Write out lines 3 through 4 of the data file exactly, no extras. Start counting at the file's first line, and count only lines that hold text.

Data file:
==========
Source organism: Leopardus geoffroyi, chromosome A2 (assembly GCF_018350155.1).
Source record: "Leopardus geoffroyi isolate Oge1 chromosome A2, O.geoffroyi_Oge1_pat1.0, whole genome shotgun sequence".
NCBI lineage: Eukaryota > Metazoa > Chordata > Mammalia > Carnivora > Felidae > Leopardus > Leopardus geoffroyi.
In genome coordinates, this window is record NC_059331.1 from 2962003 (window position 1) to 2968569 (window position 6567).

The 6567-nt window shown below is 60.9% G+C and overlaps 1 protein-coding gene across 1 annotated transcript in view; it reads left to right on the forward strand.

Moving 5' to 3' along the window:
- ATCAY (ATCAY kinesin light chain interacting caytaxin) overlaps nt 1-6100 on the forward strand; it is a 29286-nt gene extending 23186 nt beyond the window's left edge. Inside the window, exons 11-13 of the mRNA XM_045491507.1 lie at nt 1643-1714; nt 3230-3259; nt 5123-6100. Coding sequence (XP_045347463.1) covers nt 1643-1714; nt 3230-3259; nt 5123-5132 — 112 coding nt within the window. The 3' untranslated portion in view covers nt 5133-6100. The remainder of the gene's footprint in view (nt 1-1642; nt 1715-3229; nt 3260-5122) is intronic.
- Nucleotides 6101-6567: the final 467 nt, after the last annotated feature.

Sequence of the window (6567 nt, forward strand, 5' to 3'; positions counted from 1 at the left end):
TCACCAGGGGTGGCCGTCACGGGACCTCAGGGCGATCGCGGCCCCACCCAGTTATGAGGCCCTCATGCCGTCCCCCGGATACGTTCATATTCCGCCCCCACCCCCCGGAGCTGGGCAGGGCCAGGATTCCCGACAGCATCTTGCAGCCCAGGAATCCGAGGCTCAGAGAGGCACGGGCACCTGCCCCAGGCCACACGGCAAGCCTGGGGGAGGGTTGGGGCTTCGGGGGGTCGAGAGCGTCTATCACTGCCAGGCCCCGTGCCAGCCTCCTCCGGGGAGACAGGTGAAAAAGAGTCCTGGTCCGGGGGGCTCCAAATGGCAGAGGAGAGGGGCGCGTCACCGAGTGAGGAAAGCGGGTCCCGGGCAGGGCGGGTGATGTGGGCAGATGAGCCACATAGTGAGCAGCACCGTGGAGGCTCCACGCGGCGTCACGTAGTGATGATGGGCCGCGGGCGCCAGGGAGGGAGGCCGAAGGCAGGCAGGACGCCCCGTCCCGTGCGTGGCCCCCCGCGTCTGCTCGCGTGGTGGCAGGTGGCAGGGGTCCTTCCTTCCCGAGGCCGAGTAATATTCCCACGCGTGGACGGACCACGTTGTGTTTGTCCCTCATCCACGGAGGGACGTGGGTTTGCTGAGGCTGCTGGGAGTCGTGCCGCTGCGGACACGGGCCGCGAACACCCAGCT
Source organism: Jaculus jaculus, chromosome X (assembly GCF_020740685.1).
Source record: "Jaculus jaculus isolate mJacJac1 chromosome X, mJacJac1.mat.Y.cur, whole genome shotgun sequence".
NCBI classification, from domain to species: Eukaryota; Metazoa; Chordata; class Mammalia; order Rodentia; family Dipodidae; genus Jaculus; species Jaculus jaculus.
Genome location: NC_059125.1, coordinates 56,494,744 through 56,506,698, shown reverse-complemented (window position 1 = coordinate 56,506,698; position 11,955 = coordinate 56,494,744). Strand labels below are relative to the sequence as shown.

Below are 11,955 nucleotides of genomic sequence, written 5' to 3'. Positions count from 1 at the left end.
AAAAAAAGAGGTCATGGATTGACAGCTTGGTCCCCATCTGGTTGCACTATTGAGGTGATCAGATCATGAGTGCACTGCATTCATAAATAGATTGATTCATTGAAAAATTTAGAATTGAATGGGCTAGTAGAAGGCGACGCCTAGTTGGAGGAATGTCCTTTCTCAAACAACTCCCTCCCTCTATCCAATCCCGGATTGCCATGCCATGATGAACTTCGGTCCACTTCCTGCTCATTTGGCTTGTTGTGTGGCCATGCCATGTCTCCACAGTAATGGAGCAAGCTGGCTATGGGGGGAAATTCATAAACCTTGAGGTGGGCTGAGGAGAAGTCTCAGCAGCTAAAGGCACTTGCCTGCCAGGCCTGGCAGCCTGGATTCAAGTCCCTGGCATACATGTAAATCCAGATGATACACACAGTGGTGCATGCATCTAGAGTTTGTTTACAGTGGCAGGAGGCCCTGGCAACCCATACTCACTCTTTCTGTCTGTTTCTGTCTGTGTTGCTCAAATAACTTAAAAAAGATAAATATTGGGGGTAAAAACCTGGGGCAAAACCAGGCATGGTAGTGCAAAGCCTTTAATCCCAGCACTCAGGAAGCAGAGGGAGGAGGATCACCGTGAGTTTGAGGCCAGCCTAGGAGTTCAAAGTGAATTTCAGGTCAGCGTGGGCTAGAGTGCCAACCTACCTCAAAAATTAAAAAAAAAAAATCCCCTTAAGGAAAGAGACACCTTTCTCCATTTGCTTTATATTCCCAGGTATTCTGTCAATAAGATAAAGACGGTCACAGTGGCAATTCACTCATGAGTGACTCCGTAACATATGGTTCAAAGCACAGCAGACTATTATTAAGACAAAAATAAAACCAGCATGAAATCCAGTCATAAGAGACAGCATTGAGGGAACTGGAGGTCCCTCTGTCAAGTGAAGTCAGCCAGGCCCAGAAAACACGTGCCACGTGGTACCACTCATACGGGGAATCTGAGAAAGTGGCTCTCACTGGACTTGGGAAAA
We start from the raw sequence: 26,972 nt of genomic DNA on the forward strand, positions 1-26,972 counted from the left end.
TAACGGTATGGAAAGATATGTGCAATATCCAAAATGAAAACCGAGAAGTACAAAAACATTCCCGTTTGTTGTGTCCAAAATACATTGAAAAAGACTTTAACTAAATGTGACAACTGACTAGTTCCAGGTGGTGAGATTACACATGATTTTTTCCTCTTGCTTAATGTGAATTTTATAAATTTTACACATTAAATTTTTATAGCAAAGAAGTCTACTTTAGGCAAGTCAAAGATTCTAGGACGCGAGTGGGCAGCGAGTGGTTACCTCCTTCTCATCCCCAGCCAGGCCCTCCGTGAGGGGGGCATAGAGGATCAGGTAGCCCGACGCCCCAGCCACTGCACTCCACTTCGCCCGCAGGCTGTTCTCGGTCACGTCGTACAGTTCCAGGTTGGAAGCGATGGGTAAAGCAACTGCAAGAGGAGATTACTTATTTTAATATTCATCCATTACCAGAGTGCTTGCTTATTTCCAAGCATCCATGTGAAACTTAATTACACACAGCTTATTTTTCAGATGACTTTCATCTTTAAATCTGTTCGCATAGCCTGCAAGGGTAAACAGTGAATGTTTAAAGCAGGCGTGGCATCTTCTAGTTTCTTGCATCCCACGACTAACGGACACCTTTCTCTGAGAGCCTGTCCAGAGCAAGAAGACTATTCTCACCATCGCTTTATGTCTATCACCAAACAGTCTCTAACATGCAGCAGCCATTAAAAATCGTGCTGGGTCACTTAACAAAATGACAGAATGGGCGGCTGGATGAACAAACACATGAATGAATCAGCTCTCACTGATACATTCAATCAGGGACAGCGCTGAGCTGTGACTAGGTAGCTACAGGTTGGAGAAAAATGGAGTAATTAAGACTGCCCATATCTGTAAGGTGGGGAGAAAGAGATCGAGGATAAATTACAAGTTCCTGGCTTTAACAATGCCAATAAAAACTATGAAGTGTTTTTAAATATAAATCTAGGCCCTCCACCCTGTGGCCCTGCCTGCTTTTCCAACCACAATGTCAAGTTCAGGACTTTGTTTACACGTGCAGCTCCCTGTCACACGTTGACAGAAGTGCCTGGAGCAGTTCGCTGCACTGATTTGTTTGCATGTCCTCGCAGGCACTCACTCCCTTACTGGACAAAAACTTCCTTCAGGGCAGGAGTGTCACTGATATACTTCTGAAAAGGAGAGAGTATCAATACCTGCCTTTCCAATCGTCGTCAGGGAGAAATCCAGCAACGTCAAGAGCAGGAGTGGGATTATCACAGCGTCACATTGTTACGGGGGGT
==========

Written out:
NCBI lineage: Eukaryota > Metazoa > Chordata > Mammalia > Carnivora > Felidae > Leopardus > Leopardus geoffroyi.
In genome coordinates, this window is record NC_059331.1 from 2962003 (window position 1) to 2968569 (window position 6567).